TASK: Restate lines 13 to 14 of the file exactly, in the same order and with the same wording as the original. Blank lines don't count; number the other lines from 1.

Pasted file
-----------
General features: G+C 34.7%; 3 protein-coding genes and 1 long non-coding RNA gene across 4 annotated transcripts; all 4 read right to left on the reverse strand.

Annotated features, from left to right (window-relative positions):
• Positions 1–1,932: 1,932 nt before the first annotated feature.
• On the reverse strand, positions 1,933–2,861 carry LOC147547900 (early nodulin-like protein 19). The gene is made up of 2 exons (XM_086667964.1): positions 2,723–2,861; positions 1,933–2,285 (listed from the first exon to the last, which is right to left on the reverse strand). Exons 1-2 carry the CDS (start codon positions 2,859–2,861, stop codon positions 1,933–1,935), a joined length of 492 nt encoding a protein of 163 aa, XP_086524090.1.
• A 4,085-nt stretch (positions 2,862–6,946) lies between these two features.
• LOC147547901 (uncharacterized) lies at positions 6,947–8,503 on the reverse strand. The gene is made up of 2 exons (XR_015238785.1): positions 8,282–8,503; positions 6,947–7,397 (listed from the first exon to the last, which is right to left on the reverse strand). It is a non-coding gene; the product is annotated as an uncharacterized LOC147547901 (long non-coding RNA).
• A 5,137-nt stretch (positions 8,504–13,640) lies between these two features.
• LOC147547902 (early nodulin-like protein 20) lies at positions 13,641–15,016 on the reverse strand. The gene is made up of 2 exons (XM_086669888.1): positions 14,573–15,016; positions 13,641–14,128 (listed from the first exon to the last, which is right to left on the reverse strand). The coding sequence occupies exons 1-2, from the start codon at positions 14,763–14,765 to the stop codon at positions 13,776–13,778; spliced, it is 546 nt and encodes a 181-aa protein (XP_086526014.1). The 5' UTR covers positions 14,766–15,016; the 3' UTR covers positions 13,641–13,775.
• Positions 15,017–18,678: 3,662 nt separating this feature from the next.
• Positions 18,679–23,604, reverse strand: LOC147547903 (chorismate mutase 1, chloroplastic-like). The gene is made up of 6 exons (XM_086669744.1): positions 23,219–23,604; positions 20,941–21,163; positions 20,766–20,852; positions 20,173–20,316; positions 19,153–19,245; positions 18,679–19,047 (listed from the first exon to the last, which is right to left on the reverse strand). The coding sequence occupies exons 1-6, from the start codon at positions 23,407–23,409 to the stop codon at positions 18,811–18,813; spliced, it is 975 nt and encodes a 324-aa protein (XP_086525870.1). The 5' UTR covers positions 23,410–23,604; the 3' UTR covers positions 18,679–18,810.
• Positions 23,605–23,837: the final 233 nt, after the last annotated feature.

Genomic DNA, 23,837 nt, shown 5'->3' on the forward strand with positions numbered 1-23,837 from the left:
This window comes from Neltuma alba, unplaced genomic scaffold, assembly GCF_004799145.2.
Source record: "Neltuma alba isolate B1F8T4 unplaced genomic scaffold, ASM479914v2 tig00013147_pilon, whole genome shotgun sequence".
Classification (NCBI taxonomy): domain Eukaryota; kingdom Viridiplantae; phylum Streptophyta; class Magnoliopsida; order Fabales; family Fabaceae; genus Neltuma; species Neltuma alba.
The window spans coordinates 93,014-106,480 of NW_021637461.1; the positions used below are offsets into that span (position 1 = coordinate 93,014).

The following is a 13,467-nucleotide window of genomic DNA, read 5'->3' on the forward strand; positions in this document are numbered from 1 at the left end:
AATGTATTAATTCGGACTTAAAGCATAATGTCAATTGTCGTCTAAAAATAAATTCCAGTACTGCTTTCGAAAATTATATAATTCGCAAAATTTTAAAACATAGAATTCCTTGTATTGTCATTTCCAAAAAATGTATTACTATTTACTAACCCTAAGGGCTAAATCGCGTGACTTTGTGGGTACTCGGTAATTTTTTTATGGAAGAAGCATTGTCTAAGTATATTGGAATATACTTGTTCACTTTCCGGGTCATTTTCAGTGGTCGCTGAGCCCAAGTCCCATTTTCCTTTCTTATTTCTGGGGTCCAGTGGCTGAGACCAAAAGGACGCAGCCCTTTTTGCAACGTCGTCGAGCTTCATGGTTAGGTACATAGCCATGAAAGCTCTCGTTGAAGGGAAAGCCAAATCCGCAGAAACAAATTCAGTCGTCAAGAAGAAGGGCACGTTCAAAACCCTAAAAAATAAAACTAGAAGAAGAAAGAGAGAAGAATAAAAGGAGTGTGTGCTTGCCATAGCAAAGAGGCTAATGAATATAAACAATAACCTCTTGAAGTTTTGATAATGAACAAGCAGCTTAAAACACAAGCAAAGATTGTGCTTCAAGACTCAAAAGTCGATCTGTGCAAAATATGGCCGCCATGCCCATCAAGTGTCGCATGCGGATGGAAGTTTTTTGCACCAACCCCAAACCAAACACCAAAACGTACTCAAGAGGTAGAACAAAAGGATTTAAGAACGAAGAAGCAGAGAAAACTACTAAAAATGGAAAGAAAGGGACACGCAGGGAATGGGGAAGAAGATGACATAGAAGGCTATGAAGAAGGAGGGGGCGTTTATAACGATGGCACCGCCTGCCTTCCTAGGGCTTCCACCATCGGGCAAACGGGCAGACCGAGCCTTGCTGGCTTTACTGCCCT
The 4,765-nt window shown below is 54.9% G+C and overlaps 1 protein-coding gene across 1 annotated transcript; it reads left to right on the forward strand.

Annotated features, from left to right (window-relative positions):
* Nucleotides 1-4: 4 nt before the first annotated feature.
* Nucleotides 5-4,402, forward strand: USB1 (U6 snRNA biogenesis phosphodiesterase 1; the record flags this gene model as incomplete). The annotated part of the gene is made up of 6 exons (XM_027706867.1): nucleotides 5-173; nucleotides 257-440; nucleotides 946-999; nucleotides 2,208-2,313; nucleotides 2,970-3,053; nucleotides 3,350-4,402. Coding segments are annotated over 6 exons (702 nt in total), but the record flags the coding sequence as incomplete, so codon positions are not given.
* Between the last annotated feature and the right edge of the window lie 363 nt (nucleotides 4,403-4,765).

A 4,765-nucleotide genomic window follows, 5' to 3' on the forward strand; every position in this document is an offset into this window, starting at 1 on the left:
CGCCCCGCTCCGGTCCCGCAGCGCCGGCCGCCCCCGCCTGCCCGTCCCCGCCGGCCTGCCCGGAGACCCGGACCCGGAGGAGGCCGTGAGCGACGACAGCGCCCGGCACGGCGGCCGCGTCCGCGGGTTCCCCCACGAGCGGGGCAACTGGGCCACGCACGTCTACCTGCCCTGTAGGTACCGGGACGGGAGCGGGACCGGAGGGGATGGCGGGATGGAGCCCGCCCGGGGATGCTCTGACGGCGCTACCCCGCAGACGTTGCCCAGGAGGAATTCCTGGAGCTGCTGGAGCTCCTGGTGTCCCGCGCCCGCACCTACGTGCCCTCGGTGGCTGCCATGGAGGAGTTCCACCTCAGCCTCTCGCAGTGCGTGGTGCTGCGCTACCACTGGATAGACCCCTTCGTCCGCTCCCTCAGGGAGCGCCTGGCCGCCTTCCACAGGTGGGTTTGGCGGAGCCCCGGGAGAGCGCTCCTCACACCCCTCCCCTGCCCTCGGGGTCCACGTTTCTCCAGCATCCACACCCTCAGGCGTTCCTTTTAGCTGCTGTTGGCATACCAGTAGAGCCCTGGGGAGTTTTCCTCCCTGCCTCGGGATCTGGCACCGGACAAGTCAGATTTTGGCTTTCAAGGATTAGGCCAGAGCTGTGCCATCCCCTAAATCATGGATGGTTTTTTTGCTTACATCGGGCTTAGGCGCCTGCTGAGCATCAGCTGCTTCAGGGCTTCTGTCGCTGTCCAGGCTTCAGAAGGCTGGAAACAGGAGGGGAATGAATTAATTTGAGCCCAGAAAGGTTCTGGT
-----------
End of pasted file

This window comes from Neltuma alba, unplaced genomic scaffold, assembly GCF_004799145.2.
Source record: "Neltuma alba isolate B1F8T4 unplaced genomic scaffold, ASM479914v2 tig00013147_pilon, whole genome shotgun sequence".